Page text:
In the 17th century, an eavesdropper was someone who stands at the eavesdrop (where the water drops, i.e., next to the house) so as to hear what is said within. Carved wooden figure by Henry VIII had built into the eaves (overhanging edges of the beams in the ceiling) of Hampton Court to discourage unwanted gossip or dissension from the King's wishes and rule, to instigate paranoia and fear, and demonstrate that everything said there was being overheard; literally, that the walls had ears.
Today, eavesdropping can also be done, over telephone lines, email, and other methods of instant messaging considered private. (If a message is broadcast, it is not considered eavesdropping.) VoIP communications software is also vulnerable to electronic eavesdropping via infections such as trojans. While the eaves is not often the location of overheard conversations, the inter-office, adjoining cube, outside of office, and in more public places like common areas of office kitchens, restaurants, reception areas and coffee machines areas are still where some of the information that should not be shared is gathered by passerby's.
- Passive Attacks - These attacks happen with no modification of the content of fabrication of the communication being transmitted. In this case, eavesdropping is used to learn the contents or other information from the communication including transfer patterns, traffic flows, formatting and the direction of information.
- Active Attacks - When a modification of the content and/or participation in the communication occurs, to impersonate legitimate parties, modify the content in transit, and launching denial of service attacks. Examples of these may follow a passive attack to ensure that the attacker can accurately impersonate or modify the content of the communication without being detected as a false source. A denial of service attacks takes advantage of the TCP protocol and uses the "listening" stage of the data transfer to overload the listening endpoint until it is unusable.
Tools of Eaves Dropping
Eavesdropping is relatively easy to perform and mostly impossible to detect when in done a passive form. By default, so many communications are transmitted in clear text and very little security is offered in the common transmission medium. The tools available to attackers include network sniffers, protocol analyzers, elevated privileges and port mirroring. But without anything too sophisticated, with the right equipment, it is even possible to eavesdrop from a miles away (just picture a silenced cell phone left in an area believed to be secure.)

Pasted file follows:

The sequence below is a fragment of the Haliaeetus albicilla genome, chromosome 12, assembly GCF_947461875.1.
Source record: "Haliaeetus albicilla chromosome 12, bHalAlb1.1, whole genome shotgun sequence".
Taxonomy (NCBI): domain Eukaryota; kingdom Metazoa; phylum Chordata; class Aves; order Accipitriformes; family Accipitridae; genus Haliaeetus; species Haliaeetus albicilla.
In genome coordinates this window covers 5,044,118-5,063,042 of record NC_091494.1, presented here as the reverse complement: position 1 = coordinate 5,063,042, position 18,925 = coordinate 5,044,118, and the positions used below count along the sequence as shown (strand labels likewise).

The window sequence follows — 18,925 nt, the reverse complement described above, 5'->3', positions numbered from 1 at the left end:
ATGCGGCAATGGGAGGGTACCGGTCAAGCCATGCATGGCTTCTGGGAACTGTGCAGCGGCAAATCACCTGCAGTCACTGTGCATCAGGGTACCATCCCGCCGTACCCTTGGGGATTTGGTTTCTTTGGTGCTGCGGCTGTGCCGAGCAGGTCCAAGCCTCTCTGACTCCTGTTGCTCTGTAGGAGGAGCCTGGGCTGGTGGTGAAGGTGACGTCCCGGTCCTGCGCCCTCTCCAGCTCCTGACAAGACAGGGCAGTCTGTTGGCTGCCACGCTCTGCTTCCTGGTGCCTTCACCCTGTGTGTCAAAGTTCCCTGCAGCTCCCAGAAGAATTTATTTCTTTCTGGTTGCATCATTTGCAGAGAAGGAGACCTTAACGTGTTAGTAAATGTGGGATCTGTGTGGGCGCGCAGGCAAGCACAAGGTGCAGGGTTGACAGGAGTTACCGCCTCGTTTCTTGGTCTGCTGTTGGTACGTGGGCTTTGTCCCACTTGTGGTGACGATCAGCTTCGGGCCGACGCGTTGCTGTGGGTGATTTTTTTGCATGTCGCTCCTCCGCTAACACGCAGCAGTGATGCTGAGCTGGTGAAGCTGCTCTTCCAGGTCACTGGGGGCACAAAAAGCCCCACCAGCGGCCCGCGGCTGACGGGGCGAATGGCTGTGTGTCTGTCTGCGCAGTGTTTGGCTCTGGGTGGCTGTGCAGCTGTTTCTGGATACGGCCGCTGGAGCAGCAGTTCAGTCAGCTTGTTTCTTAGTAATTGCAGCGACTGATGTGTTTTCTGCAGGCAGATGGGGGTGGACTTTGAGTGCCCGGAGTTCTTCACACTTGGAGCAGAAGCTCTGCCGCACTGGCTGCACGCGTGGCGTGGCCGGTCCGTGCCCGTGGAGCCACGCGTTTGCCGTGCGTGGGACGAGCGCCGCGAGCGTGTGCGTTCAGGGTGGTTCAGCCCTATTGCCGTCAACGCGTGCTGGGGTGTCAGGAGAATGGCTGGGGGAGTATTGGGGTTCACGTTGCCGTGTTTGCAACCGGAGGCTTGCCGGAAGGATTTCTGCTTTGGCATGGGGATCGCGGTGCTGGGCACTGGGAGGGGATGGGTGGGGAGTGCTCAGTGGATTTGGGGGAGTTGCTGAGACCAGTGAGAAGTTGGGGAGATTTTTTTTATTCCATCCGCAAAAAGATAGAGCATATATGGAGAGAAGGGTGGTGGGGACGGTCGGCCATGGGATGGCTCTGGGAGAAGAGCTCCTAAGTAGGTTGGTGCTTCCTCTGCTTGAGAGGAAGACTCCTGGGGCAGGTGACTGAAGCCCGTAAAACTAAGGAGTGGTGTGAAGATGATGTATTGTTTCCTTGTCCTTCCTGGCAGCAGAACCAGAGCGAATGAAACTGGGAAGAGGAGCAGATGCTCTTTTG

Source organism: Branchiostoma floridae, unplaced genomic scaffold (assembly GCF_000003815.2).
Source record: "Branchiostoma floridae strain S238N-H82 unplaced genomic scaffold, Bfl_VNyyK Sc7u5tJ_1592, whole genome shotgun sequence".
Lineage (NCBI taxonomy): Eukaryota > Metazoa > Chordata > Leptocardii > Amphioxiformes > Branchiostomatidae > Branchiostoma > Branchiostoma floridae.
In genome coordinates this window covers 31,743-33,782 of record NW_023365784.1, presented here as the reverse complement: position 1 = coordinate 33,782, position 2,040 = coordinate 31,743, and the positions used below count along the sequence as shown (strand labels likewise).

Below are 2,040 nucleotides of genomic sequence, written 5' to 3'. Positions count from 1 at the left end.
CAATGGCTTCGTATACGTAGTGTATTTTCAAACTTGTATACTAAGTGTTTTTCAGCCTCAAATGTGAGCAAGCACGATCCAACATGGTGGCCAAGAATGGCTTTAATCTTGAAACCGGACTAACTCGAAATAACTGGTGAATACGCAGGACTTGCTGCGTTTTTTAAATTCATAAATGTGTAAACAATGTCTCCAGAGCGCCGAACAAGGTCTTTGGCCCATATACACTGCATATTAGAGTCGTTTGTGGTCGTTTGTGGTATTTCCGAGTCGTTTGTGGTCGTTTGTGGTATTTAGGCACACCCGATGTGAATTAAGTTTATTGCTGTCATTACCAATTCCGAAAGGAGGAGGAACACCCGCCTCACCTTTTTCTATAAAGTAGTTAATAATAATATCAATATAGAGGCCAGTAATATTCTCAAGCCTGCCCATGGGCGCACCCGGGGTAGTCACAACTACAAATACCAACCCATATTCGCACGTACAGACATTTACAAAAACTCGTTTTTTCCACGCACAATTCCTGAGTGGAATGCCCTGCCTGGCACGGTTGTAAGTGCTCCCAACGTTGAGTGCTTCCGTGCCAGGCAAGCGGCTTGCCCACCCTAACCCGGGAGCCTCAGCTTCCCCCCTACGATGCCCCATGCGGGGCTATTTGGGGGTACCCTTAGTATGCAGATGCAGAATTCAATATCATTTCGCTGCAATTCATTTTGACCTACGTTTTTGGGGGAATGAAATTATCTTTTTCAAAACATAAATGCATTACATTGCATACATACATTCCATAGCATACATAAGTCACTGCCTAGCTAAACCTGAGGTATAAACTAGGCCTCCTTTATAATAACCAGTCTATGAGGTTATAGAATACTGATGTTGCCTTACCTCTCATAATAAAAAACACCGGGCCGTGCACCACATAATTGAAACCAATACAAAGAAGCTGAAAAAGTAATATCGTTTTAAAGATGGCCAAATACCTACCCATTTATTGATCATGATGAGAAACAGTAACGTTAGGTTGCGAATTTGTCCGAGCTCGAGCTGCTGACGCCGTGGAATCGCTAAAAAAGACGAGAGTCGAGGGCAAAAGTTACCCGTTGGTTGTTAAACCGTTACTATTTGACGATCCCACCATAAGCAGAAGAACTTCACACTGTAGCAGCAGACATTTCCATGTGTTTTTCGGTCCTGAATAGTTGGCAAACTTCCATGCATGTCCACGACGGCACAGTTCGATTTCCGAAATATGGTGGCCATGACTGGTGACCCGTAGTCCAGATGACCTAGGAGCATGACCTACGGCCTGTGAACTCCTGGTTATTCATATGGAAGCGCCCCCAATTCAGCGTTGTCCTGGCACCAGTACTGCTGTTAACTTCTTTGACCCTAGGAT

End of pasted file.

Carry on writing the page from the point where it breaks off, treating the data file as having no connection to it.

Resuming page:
The proliferation of wireless technology and IT expectation of being unplugged and yet able to perform normal business is a common expectation in many corporate environments.
- Signal hiding techniques - Turn off SSID broadcasting by wireless access points. Assign cryptic names to SSID's. Reduce signal strength to the lowest level that still provides requisite coverage. Locate wireless access points in the interior of the building, away from the windows and exterior walls.
- Encryption - Effective against eavesdropping to the extent that the encryption keys are secured.
There is no one solution, but an assessment of the enterprise communications that should remain secure is a great start. Knowing what information is shared and by what means will need to be assessed first. The mediums of transmission can always have a layered of security applied to them, but it is up to the leadership level to decide how much easy of transmission and information should take place as a balance to the risk of too much information being shared in a manner that can be intercepted by an eavesdrop. Consulting with your security professional or getting an independent security consultant to evaluate your business is a wise investment in protecting your data.